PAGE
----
YOKOHAMA, March 11 – The photo that spread across the top of page one of this morning’s Yomiuri Daily newspaper was dramatic: a group of people, obviously in distress, probably in mourning.
In a newspaper in the U.S., it could have been a photo of the aftermath of large-scale death in Haiti, Nigeria or Chile. But these individuals were clearly Japanese. What disaster were they commemorating?
Toyota not only had a special place in Japan in terms of the country's identity of quality craftsmanship, it will have a short-term impact on Japan's reputation and economic reverberations in its manufacturing sector.
A discussion of Japanese Foreign Minister Katsuya Okada's apology for Japan’s colonial occupation of Korea during World War II.
Now that the big Asia trip is history, it’s natural to judge it on the basis of known results from its biggest portion — Obama’s three days in China. For the American president, there were no obvious breakthroughs on exchange rates or trade, climate or human rights, so maybe this visit was not the most successful. On the other hand, viewed in the context of America’s recent history with East Asia, there was a certain welcome absence of drama. Expectations were managed, there was no brinkmanship. Maybe that could be considered an achievement.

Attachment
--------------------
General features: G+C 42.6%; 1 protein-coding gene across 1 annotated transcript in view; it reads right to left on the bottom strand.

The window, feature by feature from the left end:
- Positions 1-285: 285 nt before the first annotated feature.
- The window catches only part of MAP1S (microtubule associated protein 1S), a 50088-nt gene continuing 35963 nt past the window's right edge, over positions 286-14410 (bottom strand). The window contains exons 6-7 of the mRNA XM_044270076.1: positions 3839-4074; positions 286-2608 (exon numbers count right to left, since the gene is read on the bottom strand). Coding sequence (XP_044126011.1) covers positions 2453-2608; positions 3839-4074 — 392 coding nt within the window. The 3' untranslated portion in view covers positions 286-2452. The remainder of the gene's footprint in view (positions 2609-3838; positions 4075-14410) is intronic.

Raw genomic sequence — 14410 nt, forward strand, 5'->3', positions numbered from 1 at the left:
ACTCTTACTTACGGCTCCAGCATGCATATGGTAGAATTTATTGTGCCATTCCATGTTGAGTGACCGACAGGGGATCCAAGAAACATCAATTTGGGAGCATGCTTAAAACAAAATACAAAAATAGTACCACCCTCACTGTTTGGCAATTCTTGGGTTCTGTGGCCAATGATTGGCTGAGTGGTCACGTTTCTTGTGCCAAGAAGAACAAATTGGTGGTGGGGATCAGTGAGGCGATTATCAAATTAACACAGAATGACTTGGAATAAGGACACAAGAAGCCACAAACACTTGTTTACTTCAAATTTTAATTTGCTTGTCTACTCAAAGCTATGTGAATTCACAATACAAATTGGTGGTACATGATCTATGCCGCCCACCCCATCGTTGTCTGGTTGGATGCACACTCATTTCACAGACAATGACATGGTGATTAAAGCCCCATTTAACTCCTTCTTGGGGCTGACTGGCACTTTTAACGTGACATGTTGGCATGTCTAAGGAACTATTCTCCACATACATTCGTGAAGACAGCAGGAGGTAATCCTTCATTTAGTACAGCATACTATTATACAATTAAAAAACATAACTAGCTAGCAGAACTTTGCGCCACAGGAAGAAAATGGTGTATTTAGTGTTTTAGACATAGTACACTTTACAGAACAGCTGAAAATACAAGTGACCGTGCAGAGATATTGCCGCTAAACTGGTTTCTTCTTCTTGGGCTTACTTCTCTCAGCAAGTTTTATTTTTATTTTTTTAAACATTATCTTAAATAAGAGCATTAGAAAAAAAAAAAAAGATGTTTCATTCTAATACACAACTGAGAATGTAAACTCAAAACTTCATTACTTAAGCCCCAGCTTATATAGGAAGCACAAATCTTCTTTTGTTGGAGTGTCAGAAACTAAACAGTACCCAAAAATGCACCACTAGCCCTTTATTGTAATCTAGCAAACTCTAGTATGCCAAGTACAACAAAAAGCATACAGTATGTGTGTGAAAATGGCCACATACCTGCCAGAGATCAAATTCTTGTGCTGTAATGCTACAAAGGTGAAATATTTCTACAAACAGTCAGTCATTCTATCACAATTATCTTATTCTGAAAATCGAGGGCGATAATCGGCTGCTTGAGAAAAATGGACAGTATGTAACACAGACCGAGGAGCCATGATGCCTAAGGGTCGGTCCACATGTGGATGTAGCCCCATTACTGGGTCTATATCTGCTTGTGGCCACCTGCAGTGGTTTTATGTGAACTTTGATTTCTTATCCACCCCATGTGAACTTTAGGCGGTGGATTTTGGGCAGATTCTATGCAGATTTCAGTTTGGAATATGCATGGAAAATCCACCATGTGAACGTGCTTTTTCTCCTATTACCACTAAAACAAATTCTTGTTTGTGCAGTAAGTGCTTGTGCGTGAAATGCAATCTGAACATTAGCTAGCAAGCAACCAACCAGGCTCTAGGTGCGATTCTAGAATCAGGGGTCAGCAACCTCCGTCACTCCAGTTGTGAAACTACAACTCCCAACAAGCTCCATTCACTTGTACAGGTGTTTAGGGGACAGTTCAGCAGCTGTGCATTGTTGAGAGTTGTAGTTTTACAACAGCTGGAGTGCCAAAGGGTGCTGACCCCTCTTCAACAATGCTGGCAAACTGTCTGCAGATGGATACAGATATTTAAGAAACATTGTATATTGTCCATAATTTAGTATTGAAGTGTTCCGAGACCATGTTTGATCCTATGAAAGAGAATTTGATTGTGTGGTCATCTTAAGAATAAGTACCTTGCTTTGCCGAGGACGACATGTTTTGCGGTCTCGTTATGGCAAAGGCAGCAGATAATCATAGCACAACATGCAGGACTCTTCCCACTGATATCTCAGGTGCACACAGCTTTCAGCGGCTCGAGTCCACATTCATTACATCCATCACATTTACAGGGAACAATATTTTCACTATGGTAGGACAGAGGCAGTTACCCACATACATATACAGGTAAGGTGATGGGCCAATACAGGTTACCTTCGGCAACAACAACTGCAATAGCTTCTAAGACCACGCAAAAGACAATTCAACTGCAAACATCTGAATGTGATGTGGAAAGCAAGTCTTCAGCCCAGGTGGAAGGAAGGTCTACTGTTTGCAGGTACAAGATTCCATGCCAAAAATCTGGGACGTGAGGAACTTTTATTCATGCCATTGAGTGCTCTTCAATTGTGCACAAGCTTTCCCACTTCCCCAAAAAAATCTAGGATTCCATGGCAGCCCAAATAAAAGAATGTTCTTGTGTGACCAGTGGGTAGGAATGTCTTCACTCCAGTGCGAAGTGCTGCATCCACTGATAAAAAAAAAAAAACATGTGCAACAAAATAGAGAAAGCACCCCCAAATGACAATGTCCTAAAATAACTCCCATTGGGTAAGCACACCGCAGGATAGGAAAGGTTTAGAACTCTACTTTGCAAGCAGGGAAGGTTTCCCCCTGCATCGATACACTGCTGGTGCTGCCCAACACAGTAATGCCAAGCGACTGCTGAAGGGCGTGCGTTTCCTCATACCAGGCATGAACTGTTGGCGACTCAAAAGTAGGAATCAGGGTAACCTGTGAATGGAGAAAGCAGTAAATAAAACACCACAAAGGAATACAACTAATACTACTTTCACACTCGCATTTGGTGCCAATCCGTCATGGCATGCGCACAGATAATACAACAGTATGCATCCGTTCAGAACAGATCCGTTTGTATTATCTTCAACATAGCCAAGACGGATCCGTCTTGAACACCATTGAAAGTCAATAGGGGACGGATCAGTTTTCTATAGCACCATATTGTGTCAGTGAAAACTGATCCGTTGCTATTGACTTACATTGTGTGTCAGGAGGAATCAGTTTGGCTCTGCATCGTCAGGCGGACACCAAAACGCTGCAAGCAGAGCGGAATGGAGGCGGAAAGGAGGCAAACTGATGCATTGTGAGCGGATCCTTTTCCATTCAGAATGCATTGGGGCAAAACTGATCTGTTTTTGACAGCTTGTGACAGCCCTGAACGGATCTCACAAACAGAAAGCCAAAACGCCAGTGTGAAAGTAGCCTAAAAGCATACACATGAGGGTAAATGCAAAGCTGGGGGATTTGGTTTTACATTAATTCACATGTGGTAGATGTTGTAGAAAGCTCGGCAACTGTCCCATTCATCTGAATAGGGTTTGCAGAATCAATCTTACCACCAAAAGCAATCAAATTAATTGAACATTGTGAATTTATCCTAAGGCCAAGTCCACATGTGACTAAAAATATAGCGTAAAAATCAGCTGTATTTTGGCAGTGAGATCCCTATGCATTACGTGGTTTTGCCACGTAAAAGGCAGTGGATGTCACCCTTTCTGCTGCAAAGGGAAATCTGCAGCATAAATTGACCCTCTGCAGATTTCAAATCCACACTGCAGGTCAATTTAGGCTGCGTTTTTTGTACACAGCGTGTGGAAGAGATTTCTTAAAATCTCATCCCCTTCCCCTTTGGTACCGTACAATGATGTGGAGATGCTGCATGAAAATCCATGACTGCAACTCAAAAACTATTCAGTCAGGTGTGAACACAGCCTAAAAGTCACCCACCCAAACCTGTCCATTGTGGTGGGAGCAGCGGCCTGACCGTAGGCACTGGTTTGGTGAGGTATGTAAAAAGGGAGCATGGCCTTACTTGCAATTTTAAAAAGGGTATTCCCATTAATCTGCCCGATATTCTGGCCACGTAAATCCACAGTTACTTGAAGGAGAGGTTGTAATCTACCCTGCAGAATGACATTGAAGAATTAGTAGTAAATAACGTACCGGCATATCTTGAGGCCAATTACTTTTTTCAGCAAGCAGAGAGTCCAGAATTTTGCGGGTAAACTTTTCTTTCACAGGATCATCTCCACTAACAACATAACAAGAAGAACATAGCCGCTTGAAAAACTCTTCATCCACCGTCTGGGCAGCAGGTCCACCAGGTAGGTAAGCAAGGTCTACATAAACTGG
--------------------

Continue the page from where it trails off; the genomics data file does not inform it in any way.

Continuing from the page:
An overseas trip by a U.S. president is always costly, logistically challenging, and full of colorful backdrops. President Obama’s trip to Japan, Singapore, China and Korea is no exception. If anything, there will be more excitement than usual, since it is his first trip to the region as President and there is still tremendous foreign public interest in this appealing, young, intelligent leader, his inspiring speeches, and his photogenic wife.
Why, then, is the mood so downbeat among the U.S. press corps — the “traveling press” — as they begin covering this trip?